LAUSD Students Continue Double-Digit Gains on the 2012 Academic Performance Index (API)

Los Angeles (Oct. 11, 2012) — The good news keeps getting better, academically, for the Los Angeles Unified School District (LAUSD). District-wide, students continue to progress—earning double digit gains on the Academic Performance Index (API), for the fifth straight year. The 2012 score jumped 16 points, outpacing the state average again, based on results released today by the California Department of Education (CDE), and posting the highest gain among urban school districts. The overall score of 745 indicates broad rather than isolated growth in student achievement.

“We are proud of these results,” said Board President Mónica García. “We affirm the focus on teaching and learning in the LAUSD, and continue to challenge ourselves to support and strengthen our efforts to reach all students. We have more work to do.”

Superintendent John Deasy said, “Our students continue to improve, and not by just a point or two, or at a school or two, but throughout the District, and at an accelerated pace. The notable gain of 16 points indicates in spite of five years of brutal budget cuts, 10,000 layoffs, larger class sizes, and a shortened school year, teachers continue to focus on instruction, learning and our goals,”

“Congratulations to all students and staff,” he added, “especially to those at five schools with outstanding gains of 65 points or more in a single year.” They are: Burbank Middle School, 100 points; Jordan Senior High School, 93 points; Sharp Elementary School; 67 points; Roosevelt High School ESP; 67 points and LA High School of the Arts at RFK, 65 points.

The API charts the progress of public school students in California, and is based on the California Standards Tests (CST) in English language arts and mathematics in grades 2-11; science and history-social science in selected grades; the California High School Exit Exam (CAHSEE) for tenth graders and passing scores for eleventh-and-twelfth graders and other assessments.

The state target is 800 points, and for 2012, the number of LAUSD schools earning or exceeding that coveted goal climbed by 37 percent. In fact, more than 250 LAUSD schools attained API scores of 800 or above in 2012, with the majority of them at the elementary level; fifteen middle schools hit that mark or higher and six high schools did too.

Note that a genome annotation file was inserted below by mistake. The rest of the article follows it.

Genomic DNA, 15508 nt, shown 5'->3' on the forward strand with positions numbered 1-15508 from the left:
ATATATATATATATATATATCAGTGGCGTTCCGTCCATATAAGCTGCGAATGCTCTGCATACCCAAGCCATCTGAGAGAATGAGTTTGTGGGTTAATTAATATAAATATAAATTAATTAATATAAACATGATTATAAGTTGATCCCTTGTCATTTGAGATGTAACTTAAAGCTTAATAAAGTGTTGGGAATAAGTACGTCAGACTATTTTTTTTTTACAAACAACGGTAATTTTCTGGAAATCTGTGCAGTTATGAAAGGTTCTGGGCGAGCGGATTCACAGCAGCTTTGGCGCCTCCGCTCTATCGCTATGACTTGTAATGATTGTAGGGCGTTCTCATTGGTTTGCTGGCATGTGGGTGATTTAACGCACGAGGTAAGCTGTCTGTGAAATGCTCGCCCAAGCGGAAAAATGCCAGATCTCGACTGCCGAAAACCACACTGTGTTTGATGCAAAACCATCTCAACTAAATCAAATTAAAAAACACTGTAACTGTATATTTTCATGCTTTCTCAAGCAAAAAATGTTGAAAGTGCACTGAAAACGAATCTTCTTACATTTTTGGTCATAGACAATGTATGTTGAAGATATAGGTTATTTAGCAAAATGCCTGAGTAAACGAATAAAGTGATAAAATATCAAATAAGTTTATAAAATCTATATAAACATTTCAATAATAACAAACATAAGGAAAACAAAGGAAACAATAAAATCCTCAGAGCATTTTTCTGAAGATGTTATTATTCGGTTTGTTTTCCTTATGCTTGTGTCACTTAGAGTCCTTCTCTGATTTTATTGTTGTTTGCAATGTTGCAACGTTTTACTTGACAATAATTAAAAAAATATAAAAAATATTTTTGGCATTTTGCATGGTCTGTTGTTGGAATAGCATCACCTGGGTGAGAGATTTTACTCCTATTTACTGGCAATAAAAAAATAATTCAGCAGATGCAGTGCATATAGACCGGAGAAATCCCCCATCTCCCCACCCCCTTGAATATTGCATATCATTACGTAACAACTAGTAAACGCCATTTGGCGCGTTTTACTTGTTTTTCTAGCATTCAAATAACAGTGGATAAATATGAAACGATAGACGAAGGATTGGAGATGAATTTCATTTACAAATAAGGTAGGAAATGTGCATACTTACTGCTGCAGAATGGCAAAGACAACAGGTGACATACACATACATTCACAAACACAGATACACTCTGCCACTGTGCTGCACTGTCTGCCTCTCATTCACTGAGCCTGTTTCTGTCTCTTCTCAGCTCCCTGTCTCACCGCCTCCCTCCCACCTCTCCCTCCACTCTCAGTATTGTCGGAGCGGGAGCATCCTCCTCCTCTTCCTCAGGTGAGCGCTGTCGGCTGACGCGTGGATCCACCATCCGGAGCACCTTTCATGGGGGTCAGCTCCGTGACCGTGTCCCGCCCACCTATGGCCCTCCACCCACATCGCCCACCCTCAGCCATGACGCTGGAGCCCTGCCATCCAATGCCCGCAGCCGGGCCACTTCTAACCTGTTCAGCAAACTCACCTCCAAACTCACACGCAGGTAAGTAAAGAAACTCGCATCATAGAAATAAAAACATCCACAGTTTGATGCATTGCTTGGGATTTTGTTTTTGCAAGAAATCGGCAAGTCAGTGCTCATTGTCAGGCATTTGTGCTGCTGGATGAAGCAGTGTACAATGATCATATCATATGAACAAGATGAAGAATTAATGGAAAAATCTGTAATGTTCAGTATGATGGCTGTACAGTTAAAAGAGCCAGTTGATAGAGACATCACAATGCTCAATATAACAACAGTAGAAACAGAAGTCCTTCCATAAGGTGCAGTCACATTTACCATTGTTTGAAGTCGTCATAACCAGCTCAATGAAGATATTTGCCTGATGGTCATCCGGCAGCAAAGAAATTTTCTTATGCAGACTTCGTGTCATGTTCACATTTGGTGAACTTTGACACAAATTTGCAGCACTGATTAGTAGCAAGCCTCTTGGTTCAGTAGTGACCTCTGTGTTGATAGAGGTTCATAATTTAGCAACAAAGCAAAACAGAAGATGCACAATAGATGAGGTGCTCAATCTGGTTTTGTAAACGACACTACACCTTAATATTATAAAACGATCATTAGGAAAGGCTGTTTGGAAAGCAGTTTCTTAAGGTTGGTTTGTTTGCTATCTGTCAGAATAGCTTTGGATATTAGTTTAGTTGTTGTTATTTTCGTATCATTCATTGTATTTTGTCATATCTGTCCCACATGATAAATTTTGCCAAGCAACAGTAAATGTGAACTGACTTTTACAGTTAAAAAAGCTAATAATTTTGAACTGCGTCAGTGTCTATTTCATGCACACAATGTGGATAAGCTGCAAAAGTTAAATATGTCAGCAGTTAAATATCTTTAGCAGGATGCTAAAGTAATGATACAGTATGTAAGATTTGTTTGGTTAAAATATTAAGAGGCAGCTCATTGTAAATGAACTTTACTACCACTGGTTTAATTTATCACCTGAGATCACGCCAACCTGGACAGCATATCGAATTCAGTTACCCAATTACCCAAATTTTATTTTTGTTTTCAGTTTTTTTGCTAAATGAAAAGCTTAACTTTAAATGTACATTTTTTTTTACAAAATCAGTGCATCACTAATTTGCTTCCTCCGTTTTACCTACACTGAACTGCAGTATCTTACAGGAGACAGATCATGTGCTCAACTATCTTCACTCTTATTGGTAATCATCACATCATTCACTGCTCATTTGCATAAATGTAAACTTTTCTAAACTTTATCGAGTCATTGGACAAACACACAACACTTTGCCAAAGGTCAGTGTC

Indicating a narrowing of the achievement gap between white, Asian, affluent and other students, API scores increased in all major subgroups except American Indian or Alaska Native students, who number fewer than 1,400 in a District with an enrollment of more than 640,000. Notably, African American students increased by 17 points, Latino students increased by 16 points, English learners increased by 13 points. Meanwhile, students with disabilities increased by 26 points compared to 14 points statewide. LAUSD students made double-digit increases in proficiency in both English language arts and mathematics. This year, student scores rose 11 percent in English language arts, from 45 percent to 56 percent compared to 2009; and in mathematics jumped from 45.5 percent to 56.4 percent, a 10.9 percent gain over the previously year. Of all schools with API targets and scores, 56 percent met all API targets, both school-wide and for significant subgroups. Again, progress continues to be strongest among younger students: 62 percent of elementary schools met all targets; as did 43 percent of middle schools and 37 percent of high schools.

Proud of these accomplishments, Superintendent Deasy praised the entire LAUSD family. “Our students, our parents and guardians – all employees at schools and elsewhere—teachers, principals, library aides, electricians, clerks, analysts, building and grounds workers, cafeteria workers and support staff share in this success. Together, we are LAUSD and throughout this District our students are achieving and excelling.”

Due to testing irregularities, Short Avenue Elementary School and Capistrano Elementary School did not receive a 2012 API Growth score.

Contact: Thomas Waldman (213) 241-6766